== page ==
Says dialogue with other religions is no substitute for spreading the Gospel to non-Christians.
When Pope Benedict XVI announced his resignation in February of 2013, he said he would continue to serve the church “through a life dedicated to prayer”. He has made few public appearances since he left office, and has said and written even less.
His relative silence was broken October 21, when his longtime secretary, Archbishop Georg Ganswein, read a 1,800-word statement written by Benedict on the occasion of the dedication of the Aula Magna at the Pontifical Urbaniana University to the Pope Emeritus.
The Pope emeritus’ statement said that dialogue with other religions is no substitute for spreading the Gospel to non-Christian cultures, and warned against relativistic ideas of religious truth as “lethal to faith”. It also said the true motivation for missionary work is not to increase the Church’s size but to share the joy of knowing Christ.
“The risen Lord instructed his apostles, and through them his disciples in all ages, to take his word to the ends of the earth and to make disciples of all people,” the retired Pope Benedict wrote. “‘But does that still apply?’ many inside and outside the Church ask themselves today. ‘Is mission still something for today? Would it not be more appropriate to meet in dialogue among religions and serve together the cause of world peace?’ The counter-question is: ‘Can dialogue substitute for mission?’”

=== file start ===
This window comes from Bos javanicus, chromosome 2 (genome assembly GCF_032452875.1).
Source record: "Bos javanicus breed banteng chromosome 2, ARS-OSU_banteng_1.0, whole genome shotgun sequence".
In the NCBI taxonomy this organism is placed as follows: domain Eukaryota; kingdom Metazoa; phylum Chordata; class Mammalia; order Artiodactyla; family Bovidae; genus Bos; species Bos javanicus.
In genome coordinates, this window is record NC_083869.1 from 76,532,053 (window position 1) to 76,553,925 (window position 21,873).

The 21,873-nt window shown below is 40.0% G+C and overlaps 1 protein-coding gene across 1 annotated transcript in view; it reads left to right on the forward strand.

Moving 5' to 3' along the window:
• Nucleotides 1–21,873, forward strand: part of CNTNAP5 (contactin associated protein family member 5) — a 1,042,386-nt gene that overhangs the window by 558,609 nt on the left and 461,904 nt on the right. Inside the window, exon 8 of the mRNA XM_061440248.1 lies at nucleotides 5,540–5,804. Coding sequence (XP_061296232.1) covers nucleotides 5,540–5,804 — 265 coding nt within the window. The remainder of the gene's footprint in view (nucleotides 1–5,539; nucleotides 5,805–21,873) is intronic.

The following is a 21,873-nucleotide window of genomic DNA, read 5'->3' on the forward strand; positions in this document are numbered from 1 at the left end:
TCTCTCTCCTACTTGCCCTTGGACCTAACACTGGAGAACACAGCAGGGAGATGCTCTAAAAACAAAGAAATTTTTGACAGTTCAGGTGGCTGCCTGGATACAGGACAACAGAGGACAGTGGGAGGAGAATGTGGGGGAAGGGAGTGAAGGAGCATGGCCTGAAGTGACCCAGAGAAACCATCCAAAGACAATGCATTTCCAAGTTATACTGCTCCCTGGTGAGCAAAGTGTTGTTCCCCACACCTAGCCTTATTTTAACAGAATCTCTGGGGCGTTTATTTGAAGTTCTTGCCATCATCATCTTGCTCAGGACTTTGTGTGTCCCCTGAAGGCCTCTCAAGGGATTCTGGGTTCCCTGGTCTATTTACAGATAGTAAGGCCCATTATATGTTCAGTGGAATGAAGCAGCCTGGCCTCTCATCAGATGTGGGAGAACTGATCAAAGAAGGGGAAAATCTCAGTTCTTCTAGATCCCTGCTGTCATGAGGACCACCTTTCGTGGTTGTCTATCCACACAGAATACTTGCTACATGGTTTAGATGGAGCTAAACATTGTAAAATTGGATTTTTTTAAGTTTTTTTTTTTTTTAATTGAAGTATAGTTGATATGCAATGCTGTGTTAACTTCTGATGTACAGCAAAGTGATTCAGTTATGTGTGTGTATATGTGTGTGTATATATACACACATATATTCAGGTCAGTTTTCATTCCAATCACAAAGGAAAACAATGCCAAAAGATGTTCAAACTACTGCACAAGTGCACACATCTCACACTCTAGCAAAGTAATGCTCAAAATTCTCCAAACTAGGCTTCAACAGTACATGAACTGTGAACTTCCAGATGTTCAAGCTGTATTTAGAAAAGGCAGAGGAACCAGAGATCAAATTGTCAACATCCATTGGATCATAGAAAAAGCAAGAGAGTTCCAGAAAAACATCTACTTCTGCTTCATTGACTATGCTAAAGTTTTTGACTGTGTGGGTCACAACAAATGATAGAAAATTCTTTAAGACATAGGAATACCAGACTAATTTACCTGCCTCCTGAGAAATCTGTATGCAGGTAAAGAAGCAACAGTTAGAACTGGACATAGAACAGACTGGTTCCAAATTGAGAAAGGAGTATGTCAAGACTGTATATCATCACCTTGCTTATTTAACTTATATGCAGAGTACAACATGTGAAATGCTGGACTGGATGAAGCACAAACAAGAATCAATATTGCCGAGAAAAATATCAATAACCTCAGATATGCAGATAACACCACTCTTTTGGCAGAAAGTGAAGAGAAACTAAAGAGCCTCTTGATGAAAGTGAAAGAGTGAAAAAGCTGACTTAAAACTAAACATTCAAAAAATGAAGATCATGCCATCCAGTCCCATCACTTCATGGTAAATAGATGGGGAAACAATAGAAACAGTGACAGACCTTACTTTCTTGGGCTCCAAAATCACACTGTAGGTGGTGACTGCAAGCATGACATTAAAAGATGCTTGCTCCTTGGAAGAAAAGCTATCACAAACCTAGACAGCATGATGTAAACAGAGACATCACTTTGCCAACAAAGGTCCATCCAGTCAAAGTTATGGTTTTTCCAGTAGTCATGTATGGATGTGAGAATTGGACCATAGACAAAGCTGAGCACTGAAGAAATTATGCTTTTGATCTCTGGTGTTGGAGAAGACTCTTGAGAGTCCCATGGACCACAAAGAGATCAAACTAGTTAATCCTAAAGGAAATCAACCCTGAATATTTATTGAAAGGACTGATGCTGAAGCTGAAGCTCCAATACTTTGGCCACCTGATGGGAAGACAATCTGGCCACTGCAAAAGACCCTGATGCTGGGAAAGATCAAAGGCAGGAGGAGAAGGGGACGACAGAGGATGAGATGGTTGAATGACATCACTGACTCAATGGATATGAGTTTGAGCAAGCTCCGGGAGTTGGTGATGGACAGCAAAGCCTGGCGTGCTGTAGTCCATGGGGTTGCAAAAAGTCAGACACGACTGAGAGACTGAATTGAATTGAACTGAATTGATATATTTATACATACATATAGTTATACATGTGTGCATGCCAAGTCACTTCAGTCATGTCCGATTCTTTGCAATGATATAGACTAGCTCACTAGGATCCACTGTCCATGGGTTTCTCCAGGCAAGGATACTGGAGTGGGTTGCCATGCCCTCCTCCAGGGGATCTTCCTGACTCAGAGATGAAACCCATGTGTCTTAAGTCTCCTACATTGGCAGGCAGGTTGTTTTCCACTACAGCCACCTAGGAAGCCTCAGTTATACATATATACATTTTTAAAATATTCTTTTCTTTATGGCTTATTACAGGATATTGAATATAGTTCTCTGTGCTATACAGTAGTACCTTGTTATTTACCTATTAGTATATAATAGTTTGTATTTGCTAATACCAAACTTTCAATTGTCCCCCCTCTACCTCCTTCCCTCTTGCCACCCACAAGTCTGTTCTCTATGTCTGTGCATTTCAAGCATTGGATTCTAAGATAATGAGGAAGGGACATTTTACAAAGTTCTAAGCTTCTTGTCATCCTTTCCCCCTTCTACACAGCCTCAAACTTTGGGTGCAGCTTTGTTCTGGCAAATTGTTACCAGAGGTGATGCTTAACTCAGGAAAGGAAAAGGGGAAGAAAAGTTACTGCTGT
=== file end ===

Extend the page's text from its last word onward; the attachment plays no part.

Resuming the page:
“In fact, many today think religions should respect each other and, in their dialogue, become a common force for peace. According to this way of thinking, it is usually taken for granted that different religions are variants of one and the same reality,” he continued.
Pope Benedict wrote that some religions, particularly “tribal religions,” are “waiting for the encounter with Jesus Christ,” but that this “encounter is always reciprocal. Christ is waiting for their history, their wisdom, their vision of the things.”